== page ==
One of the draws are obvious: the players are back and on a stadium field. The other you have to visit to really appreciate: the concessions and beer in the stadium are all 50% off. We took it all in and you could have followed along in real time: just follow @TwinsDaily on twitter.
- Feb 17 2020 06:44 PM
- by John Bonnes
Spring stats can also be incredibly misleading. Seth discussed Luke Hughes yesterday, for instance, and his knack for impressive March performances that won him a spot on the Twins’ bench in 2011 and 2012. Seth implies that the regular playing time Hughes received those springs helped him, and that the inconsistent playing time he got as a Twin disrupted his rhythm and prevented him from being a success.
With all due respect, I think that’s ridiculous because it ignores who Hughes was facing and the context in which he was facing them. As Seth himself points out, even the greatest pitchers of our generation use spring training to work out the kinks, and couldn’t give a damn if some replacement-level Aussie takes them deep on the fourth slider in a row. Moreover, Hughes was also getting plenty of plate appearances against the Double- and Triple-A pitchers in the same boat he was. When Hughes got to the majors, he performed exactly like you’d expect a hacktastic middle infielder would.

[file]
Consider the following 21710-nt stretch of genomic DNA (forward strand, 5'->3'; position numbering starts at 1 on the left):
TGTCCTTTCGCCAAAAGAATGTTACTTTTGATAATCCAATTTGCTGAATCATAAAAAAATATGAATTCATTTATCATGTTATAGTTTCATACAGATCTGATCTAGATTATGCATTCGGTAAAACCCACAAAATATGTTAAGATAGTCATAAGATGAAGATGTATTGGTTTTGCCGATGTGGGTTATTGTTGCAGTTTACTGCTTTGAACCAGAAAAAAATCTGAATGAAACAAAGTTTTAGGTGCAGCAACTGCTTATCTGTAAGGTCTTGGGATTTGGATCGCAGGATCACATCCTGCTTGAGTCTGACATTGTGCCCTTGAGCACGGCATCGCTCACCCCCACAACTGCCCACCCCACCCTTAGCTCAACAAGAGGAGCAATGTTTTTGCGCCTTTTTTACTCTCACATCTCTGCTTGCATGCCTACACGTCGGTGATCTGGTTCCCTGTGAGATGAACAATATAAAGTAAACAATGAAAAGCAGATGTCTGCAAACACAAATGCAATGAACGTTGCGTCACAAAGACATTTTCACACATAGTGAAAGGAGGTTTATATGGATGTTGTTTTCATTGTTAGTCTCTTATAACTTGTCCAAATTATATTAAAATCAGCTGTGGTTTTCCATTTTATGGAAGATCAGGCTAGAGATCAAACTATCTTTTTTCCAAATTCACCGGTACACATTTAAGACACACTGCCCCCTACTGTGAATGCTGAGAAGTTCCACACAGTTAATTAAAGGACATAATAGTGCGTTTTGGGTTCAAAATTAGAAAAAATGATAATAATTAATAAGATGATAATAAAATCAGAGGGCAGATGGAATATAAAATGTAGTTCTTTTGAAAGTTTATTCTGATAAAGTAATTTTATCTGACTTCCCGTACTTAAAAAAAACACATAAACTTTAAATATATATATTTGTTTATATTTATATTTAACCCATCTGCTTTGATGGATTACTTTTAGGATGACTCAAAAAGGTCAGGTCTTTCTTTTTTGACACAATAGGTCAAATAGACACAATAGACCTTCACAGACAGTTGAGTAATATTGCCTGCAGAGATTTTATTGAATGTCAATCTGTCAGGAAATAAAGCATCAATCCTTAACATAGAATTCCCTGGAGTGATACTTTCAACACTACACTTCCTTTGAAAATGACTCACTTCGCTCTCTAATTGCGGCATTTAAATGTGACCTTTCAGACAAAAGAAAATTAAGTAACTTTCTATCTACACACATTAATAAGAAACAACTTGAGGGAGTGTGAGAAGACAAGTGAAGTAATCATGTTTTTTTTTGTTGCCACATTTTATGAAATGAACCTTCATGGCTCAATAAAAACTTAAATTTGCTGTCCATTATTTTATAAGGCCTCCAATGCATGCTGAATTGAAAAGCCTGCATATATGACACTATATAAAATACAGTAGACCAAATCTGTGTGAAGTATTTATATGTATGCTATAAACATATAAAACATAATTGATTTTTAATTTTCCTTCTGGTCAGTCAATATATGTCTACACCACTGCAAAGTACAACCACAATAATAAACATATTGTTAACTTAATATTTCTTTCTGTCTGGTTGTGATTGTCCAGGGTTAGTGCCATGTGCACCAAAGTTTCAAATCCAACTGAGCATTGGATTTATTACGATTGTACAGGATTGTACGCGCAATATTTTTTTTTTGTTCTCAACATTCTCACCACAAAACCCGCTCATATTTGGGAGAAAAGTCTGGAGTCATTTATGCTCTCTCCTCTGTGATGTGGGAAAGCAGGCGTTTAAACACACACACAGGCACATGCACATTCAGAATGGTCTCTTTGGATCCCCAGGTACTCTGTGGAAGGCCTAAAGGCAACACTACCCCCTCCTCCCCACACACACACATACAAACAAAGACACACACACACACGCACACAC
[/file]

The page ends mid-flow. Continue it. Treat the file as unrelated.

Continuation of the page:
Oh, spring training is important; don’t get me wrong. Guys need the time to get back in shape after the offseason. As Seth points out, guys who have not been healthy need an opportunity to show that they’re recovered. But it’s essentially a tune-up. A four week long Leap Day. Nothing anybody does really matters, unless they get hurt. And none of the decisions a good club makes in March is going to have a significant impact on their regular season.
I’m not complaining, however. After all, bad organizations are the ones that are swayed by unexpectedly strong spring performances. Take Luke Hughes, for instance. Or three years ago, when the Twins talked themselves into Aaron Hicks as the Opening Day center fielder at least in part because of his spring training, in particular his three-homer game. The club lost 96 games. That same year, the Orioles got excited by Jake Fox’s 10 spring training home runs and brought him north for Opening Day. They lost 93 games, Fox was DFA’d in June, and hasn’t ever appeared in the majors again.
So, sure. Try to read the tea leaves. Marvel at Byung-ho Park’s three homers. Ponder whether Fernando Abad’s four innings are more meaningful than Taylor Rogers’ four innings or Ryan O’Rourke’s four innings. Worry about Ricky Nolasco’s 7.36 ERA or Byron Buxton’s .200 batting average. I can’t do it. None of it means anything to me. And it shouldn’t to the Twins either. Good teams have a plan and stick to it, and the lack of drama in Fort Myers is the best lack of news I’ve had in a long time. It's a sign that, maybe, the Twins are a healthier organization than I've given them credit for.
- Mar 16 2016 04:44 AM
- by MikeBates